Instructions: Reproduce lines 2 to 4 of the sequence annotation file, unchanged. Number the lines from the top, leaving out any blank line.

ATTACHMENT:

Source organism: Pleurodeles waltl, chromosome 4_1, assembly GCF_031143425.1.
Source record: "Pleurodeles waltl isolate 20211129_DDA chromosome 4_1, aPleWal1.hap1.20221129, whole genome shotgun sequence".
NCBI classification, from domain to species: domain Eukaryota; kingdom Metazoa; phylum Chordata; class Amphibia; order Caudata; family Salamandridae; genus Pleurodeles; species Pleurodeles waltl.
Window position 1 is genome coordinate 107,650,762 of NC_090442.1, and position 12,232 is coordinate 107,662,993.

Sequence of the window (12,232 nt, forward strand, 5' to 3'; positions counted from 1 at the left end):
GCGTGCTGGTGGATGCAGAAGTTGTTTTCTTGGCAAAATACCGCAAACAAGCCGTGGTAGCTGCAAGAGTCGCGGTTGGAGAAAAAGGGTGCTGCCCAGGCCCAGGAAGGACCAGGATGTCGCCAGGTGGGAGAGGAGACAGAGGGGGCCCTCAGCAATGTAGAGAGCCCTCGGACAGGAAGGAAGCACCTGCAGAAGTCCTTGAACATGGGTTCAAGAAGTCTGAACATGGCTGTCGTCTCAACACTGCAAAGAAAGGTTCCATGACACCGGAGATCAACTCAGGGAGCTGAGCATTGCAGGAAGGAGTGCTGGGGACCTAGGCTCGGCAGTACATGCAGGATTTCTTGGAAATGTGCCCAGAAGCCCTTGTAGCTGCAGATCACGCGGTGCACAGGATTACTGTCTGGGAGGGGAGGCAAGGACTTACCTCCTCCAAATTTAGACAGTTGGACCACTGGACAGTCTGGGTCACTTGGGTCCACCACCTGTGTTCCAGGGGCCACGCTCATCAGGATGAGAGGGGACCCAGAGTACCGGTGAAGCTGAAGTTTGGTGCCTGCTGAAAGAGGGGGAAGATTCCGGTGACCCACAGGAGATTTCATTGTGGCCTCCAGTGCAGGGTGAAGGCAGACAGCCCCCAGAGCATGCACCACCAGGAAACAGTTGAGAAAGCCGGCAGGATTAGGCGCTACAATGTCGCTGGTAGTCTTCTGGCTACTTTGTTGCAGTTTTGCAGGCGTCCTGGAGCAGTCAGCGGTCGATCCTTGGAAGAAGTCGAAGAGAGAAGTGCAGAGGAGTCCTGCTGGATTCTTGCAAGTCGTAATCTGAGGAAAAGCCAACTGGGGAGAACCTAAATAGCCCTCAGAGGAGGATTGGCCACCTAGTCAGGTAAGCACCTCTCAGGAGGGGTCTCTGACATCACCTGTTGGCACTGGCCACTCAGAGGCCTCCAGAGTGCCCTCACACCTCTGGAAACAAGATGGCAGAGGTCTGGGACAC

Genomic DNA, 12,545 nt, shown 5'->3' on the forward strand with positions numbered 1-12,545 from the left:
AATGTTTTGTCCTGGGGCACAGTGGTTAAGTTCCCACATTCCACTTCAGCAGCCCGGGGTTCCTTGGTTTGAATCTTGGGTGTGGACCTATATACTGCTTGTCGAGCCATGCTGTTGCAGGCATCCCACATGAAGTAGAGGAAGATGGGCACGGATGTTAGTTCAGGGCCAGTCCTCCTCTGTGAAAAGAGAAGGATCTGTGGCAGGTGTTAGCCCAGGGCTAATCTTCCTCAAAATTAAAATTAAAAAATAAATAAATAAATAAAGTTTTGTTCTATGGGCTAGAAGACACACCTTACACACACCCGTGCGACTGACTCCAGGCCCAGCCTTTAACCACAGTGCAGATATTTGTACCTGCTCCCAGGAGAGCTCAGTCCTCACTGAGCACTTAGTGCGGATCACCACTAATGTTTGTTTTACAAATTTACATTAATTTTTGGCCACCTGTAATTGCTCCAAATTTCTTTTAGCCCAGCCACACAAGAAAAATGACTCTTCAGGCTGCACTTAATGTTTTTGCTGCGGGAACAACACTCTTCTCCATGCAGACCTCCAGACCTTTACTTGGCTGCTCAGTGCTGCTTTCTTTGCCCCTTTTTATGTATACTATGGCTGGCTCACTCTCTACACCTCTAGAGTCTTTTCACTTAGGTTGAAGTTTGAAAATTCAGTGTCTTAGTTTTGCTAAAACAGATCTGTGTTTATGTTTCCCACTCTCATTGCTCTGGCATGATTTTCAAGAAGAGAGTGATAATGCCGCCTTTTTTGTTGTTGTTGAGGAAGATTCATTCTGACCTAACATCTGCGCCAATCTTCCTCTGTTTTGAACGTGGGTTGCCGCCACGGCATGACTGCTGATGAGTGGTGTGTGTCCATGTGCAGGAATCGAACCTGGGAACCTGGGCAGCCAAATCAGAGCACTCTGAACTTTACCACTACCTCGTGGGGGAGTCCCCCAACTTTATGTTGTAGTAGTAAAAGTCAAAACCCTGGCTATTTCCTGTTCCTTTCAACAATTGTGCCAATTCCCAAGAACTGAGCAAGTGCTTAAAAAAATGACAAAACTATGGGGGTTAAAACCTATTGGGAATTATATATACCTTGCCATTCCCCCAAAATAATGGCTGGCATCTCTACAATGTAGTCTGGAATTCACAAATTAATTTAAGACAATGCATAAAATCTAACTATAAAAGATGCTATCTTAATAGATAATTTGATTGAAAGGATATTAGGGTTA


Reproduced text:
Source record: "Pleurodeles waltl isolate 20211129_DDA chromosome 4_1, aPleWal1.hap1.20221129, whole genome shotgun sequence".
NCBI classification, from domain to species: domain Eukaryota; kingdom Metazoa; phylum Chordata; class Amphibia; order Caudata; family Salamandridae; genus Pleurodeles; species Pleurodeles waltl.
Window position 1 is genome coordinate 107,650,762 of NC_090442.1, and position 12,232 is coordinate 107,662,993.